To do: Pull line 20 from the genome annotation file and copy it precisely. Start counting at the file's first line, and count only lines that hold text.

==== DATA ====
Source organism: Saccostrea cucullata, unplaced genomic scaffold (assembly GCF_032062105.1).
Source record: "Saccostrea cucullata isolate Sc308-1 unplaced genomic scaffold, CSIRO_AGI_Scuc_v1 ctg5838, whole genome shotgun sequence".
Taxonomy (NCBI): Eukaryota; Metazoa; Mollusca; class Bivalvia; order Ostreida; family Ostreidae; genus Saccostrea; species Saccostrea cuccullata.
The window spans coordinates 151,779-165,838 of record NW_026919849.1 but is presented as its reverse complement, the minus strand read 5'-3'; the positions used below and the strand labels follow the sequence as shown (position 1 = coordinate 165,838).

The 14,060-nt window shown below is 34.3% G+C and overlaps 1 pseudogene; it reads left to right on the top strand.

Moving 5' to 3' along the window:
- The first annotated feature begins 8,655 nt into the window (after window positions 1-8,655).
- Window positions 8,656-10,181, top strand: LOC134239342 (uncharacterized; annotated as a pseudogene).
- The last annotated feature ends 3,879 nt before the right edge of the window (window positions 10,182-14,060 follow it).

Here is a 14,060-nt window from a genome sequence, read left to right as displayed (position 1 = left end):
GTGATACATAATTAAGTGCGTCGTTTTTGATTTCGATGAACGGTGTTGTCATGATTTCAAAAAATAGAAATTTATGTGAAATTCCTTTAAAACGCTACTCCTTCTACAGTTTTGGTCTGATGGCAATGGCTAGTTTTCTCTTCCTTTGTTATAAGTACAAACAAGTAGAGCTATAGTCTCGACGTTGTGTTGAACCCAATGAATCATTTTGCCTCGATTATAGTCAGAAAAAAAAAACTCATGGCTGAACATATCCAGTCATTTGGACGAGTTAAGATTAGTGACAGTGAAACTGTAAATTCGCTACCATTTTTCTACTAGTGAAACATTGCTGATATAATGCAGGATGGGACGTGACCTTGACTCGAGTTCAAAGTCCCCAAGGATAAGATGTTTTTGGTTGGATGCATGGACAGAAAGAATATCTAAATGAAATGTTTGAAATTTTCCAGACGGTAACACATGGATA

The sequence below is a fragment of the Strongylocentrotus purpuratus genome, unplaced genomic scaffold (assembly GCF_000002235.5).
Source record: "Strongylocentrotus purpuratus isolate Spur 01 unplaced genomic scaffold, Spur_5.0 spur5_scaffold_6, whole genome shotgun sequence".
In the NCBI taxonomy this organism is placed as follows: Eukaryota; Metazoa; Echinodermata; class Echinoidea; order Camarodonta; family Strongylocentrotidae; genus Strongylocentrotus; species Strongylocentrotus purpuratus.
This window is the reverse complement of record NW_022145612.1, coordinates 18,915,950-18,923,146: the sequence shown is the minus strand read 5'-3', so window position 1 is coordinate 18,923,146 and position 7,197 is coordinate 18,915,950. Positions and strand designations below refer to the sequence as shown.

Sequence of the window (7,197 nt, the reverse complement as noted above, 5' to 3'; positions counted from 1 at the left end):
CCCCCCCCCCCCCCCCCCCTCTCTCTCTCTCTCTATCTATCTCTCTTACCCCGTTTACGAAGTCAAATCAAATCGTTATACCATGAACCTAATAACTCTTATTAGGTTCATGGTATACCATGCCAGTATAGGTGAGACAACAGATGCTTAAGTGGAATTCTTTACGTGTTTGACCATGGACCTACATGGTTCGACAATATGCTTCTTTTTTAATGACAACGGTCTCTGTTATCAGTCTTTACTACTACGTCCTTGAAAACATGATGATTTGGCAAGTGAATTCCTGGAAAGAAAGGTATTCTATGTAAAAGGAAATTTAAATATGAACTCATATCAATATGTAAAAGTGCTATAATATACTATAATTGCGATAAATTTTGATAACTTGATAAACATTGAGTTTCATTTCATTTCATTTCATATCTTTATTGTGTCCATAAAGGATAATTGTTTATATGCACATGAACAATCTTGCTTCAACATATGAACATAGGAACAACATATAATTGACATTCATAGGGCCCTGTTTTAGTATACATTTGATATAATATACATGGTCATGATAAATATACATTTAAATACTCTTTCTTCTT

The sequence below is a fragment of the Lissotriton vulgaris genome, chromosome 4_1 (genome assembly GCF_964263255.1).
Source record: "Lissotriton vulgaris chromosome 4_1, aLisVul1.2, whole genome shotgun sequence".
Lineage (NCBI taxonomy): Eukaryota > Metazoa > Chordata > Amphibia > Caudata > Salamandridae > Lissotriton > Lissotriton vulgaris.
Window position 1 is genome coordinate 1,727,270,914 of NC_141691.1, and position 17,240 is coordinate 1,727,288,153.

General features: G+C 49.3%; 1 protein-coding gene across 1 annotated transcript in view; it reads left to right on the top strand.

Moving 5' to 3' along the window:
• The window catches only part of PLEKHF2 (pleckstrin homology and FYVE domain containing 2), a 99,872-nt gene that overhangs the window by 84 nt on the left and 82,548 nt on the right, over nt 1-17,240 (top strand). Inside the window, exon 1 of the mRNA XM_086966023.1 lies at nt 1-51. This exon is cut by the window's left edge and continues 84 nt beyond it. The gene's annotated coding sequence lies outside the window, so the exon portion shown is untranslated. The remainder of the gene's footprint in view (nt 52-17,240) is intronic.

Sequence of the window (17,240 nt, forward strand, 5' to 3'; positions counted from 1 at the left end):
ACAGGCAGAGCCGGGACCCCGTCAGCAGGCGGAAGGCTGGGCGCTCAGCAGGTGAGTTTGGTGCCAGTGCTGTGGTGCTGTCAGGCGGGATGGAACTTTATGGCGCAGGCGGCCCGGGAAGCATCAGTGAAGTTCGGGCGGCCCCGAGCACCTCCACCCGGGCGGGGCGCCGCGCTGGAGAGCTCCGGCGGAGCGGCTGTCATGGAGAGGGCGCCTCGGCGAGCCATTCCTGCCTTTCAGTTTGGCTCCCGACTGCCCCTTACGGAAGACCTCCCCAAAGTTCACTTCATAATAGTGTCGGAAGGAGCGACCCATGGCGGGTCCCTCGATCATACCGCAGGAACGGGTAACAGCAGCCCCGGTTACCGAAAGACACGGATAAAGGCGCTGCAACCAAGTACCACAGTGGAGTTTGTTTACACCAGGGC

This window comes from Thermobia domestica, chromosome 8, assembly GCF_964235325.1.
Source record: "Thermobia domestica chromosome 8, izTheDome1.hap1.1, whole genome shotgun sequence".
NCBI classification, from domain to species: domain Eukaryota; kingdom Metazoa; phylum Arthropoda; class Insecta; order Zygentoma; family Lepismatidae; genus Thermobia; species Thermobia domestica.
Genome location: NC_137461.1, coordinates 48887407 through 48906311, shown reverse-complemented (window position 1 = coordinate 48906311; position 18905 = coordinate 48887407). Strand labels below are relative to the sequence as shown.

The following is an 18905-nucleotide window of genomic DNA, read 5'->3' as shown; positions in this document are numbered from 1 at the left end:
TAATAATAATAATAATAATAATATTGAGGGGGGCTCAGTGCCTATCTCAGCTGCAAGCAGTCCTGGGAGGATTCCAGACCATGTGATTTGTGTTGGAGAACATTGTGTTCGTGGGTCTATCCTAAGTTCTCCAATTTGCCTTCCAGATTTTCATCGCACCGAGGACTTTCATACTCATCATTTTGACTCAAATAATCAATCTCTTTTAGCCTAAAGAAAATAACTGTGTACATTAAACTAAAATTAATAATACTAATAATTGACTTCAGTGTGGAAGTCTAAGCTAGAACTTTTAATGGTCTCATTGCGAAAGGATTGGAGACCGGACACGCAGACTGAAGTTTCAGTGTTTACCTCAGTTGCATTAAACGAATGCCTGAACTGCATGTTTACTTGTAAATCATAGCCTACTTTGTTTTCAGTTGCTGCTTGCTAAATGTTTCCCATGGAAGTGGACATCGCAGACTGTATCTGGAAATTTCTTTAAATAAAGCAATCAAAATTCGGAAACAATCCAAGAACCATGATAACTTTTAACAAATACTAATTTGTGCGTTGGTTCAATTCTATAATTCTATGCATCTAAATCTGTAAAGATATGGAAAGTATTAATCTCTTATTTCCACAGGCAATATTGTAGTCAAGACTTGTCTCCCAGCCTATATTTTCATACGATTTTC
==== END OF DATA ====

Lineage (NCBI taxonomy): Eukaryota > Metazoa > Chordata > Amphibia > Caudata > Salamandridae > Lissotriton > Lissotriton vulgaris.